Graffiti at Govinda, Graffiti in Havana

by Chris Murray on April 4, 2013

The Pump Me Up exhibition of D.C. subculture in the 80’s ends it’s run at the Corcoran Gallery of Art this weekend. Everyone at Govinda Gallery enjoyed the exhibition, and it shined a light on a number of 80’s subculture exhibitions that Govinda has hosted. Here is a review from the Washington Post on the Graffiti show we had in 2001, the first of it’s kind in Washington, D.C.

Copyright © Siek. All Rights Reserved.

Arts Beat

Graffiti at Govinda, Coming In off the Streets
by Nicole Miller

Tuesday, February 22, 2001

Nicholas Posada took a tour some of his artistic handiwork last week. The first stop was behind a commercial building on U Street, another was down an alley off 16th Street NW, then under the P Street bridge east of Dupont Circle.
For five years, Posada, 21, has been spray-painting in the Washington area—sometimes with a building owner’s permission, most times not. Graffiti is illegal in the District of Columbia.
But Posada and his work recently landed in Georgetown—legitimately. His and the works of five other area graffiti artists are on display at Govinda Gallery.
“It really is a genre,” says gallery owner Chris Murray. “They’re all street taggers.”
Murray wanted to host a graffiti show, in part, to give the artists a legal venue, but he also defends their painting on the streets. He believes they choose the appropriate locations.
“It’s in places that frankly look better,’ Murray says. “Technically, whether its legal or illegal, to me it looks good.”
Murray met Posada at the gallery two years ago at a surprise party for Murray’s son’s 16th birthday. He found Posada pouring over art books in the back room; they started talking about the gallery and graffiti art.
A year later they firmed up the dates for a show, and Posada rallied five other artists to participate. The five—Jonny Real, Sest, Siek, SMK and Vove—simply use their “tags” in the show.
“These are the people I respect the most,” Posada says. The show, he adds, is only a “reflection of graffiti.”
“You can’t capture graffiti in a gallery—graffiti is under the bridge,” says Posada, who looks rather clean-cut with his short brown hair, Tommy Hilfiger jacket and Reeboks. His jeans have just a few splatters of paint.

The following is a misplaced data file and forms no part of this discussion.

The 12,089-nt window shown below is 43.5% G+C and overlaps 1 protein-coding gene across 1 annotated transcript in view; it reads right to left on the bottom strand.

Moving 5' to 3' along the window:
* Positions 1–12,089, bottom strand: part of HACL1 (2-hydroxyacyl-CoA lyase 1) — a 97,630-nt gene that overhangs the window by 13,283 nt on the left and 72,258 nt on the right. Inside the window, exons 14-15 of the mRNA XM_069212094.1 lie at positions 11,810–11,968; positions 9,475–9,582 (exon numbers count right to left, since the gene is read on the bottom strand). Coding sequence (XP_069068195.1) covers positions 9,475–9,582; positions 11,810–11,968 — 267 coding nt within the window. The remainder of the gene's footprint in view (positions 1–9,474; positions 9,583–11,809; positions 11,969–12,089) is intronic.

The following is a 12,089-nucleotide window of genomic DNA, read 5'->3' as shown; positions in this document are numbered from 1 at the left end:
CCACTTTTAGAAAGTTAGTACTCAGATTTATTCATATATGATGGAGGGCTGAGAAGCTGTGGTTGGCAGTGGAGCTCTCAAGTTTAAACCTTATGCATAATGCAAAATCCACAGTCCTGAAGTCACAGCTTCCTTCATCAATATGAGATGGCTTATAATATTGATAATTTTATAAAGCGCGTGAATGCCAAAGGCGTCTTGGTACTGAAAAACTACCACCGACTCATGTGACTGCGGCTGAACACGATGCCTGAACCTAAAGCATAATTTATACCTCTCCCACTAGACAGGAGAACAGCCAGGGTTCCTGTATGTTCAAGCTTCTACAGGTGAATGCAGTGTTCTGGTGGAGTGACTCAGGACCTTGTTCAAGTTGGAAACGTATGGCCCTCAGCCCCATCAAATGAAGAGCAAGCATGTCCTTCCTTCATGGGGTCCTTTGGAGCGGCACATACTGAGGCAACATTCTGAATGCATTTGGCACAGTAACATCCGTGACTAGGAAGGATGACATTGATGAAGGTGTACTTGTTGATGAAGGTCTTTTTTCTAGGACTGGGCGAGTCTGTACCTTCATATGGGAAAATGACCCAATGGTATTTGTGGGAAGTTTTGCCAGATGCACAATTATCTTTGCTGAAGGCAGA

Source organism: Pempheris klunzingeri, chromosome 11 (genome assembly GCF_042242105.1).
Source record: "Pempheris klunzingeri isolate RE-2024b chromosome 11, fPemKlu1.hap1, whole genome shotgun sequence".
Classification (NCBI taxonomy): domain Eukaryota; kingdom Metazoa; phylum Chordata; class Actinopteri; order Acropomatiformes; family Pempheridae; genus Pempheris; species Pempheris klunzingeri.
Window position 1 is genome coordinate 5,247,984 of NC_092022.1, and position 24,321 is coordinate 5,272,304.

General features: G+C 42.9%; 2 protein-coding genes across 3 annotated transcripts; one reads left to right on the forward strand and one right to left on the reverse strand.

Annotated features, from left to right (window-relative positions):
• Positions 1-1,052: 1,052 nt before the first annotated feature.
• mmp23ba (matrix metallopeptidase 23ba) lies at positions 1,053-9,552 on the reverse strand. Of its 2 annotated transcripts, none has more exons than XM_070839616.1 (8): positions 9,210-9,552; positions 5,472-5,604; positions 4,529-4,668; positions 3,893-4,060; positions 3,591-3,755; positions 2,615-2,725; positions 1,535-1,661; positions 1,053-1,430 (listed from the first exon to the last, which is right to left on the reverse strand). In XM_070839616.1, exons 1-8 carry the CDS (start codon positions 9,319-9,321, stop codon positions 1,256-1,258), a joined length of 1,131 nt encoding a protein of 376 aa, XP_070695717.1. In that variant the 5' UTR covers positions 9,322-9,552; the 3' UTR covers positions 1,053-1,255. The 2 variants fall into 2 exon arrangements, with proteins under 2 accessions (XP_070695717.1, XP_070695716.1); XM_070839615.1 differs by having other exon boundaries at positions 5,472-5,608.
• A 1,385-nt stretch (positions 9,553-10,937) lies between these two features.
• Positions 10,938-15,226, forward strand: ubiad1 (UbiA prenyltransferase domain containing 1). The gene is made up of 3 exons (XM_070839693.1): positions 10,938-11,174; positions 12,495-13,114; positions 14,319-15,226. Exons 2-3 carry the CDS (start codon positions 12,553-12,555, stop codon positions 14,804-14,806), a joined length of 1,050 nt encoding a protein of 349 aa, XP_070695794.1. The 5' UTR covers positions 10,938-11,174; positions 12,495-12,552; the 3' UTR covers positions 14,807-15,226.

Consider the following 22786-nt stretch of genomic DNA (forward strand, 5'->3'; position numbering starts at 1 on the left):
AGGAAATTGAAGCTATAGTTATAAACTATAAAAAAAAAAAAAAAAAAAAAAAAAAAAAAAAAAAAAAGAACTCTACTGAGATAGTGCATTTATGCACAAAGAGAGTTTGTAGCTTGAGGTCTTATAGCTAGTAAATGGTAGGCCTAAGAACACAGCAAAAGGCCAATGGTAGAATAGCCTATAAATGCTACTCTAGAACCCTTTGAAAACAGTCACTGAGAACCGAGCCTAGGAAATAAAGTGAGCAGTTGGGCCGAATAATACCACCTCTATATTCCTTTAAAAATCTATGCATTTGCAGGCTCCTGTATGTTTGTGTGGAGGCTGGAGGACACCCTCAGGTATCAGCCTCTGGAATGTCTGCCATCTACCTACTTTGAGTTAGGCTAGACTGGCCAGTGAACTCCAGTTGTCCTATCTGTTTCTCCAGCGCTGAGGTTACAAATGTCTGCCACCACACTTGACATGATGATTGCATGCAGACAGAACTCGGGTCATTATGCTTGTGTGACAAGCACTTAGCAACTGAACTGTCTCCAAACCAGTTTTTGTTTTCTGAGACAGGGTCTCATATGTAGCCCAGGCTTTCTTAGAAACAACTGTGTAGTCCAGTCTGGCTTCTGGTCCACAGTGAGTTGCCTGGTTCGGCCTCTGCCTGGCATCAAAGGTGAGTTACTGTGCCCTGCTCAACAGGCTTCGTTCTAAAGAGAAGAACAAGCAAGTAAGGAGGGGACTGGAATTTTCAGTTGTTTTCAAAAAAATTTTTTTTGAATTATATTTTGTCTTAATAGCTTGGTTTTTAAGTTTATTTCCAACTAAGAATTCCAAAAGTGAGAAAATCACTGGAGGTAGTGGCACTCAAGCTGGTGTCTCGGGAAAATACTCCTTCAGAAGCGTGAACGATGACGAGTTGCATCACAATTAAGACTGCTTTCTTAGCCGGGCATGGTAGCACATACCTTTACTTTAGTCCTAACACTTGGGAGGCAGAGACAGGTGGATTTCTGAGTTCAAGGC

“I like finding places that are real chilled out, relaxed and hidden,” says Posada, works at a deli and waits tables at a restaurant.
He wavers on the question of illegal tagging. In one breath, he says, “It’s kind of childish.” In the next, “It’s real vibrant and impulsive—emotional.”
He settles on: “It’s like a big beast you can’t tame.”
Neil Trugman, a retired D.C. police officer who investigates gangs, teaches other officers about graffiti. A main distinction for the authorities, he says, is between gang graffiti (usually in a single color and used to leave messages) and tagging, often multicolored nicknames composed of big “bubble” letters.
Most taggers aren’t members of a gang, Trugman says. They’re usually kids just trying to top one another with their artistic style and obscure locations.
“They have a talent that doesn’t need to be put on cement walls, it needs to be put on canvas,” he added.
Graffiti art, commonly associated with hip hop music, derives from a tradition of subway art in New York in the 1970s. Many cities have a “hall of fame” or “wall of honor” where graffiti artists do their best work. The District’s “hall of fame” is in a train tunnel in L’Enfant Plaza. Police try to keep taggers out, but on weekend nights you can smell the fresh paint, Trugman says.
Posada’s tag is “Tale,” a shorter version of his nickname, “Nicktale.” Besides being a way to identify themselves to other artists, the short names can be written fast to avoid being caught.
Trugman emphasizes that officers often use counseling to try to deter taggers. But police do make arrests, and those convicted often face community service, probation, fines, jail time or a combination therof. Posada has been arrested four times but doesn’t think he’s doing anything wrong.
He says he started out just “throwing up” his name everywhere. Now, however, he says he does it for the art.
He hopes the gallery show will produce other legal artistic opportunities.
Posada says some of his associates don’t think he should discuss their actions publicly, but he wants people to understand the art.
“I feel I’ve become a better person because of it,” he says.
Posada still paints illegally, too, though he adds, “I might grow out of it.”

Copyright © Tale. All Rights Reserved.

Our Back Room corespondent in Havana photographed some recent graffiti in the capital city of Cuba, and we present it here as part of our tribute to the Pump Me Up exhibition.

Copyright © Celia Sanchez. All Rights Reserved.

Copyright © Celia Sanchez. All Rights Reserved.

Copyright © Celia Sanchez. All Rights Reserved.

Copyright © Celia Sanchez. All Rights Reserved.

Copyright © Celia Sanchez. All Rights Reserved.

Copyright © Celia Sanchez. All Rights Reserved.

Copyright © Celia Sanchez. All Rights Reserved.

Copyright © Celia Sanchez. All Rights Reserved.

Copyright © Celia Sanchez. All Rights Reserved.

Copyright © Celia Sanchez. All Rights Reserved.

© 2008 Govinda Gallery.  Proudly powered by WordPress.  Website Design by Cary Scott Additional design by Anna Jacoby.